France is by far one of my all time favorite places to be, with Paris probably being my favorite city in the entire world. There’s a certain elegance about the culture, people, fashion, art, cuisine, and language that I find myself having a strong connection with. Architecture, both new and old is beautiful and the history so deep and rich. Not to mention the cheeses, pastries, and chocolate delights that are truly one of a kind.

One of things I love the most about France is it’s very organized high-speed train system called the TGV, which stands for Trains à Grande Vitesse. So you know where I’m headed with this. Getting to and from the many wine regions throughout the country is not only fast, but also convenient and makes for a smooth and lovely ride through the countryside. Although, I have to say that once you’ve arrived to the destination, renting a car is probably the best way to experience wine country and its small villages.

Burgundy (Bourgogne in French) is about a 2 hour train ride from Paris. One cool thing about this region is that many of the cellars are within walking distance from the train station in Beaune, which is the stop you’ll want for Burgundy. The other thing that’s nice about Burgundy is of course it’s wines. This region, unlike other regions in France, is quite simple to understand because there’s basically 2 main grapes- Pinot Noir for reds and Chardonnay for whites. There’s also other grapes such as Aligoté and Gamay. But generally speaking Pinot Noir and Chardonnay are the major players in the area. Believe me, from here on out, French wines can be pretty complicated!

One thing I should mention, because this was new to me when I first stepped into a wine shop in France, is that here, the labels on wine bottles note the place it is from and not the grape. And along those same lines, wine merchants will organize their shops by region as opposed to for example, Chardonnay, Merlot, Cabernet, etc. Very different from the U.S. But don’t worry because since we’ve already established that Burgundy generally produces 2 wines- Pinot Noir and Chardonnay, we’re already off to a good start!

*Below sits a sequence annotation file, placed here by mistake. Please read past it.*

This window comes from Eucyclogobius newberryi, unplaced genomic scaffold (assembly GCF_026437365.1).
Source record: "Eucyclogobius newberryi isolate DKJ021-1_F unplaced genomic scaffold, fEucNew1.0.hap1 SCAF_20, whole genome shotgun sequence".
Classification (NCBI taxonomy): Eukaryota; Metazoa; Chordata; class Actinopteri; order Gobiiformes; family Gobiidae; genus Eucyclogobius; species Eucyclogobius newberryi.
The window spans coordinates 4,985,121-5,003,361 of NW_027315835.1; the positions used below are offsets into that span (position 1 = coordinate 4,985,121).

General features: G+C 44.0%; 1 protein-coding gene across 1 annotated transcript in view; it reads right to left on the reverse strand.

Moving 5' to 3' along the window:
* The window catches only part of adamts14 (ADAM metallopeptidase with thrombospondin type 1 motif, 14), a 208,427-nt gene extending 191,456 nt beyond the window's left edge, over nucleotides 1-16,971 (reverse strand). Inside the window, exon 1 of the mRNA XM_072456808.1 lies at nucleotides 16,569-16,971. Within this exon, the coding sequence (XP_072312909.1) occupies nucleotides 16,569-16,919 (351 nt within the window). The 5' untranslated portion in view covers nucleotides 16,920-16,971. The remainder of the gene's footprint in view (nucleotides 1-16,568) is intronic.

Once in the city centre of Beaune, it’s an easy walk to where all the wine cellars are located. One of my favorite stops was at a tiny wine shop called La P’tite Cave.
The entire cellar was probably about the size of my garage. But the woman who owns it was so warm and welcoming that I enjoyed meeting her right away. She knows wine like the back of her hand and offers to do the presentation in either French or English. I opted for French just so I can practice what I’ve learned at Alliance Française French classes 🙂

The other wine house I really liked was Domain Chanson Père et Fils. Dating back to 1750 and formerly a convent (the catholic church back in the day apparently had a HUGE influence on production of Burgundy wine), here you get the true experience of being in a wine cave. You walk through the dark underground cellars partially lit by candlelight, in temperatures cooled by the natural stone in which the cellars are built in.





The wines I brought back were very good but yet inexpensive. However, Burgundies, especially the Grand Cru (top of the line) wines can run hundreds of dollars for a single bottle. Fortunately, one doesn’t have to spend that kind of dough to enjoy good Burgundy wine, as there are hundreds of choices out there available at reasonable price points. Just ask your local wine merchant for advice and they’ll be able to point you in the right direction.

À santé!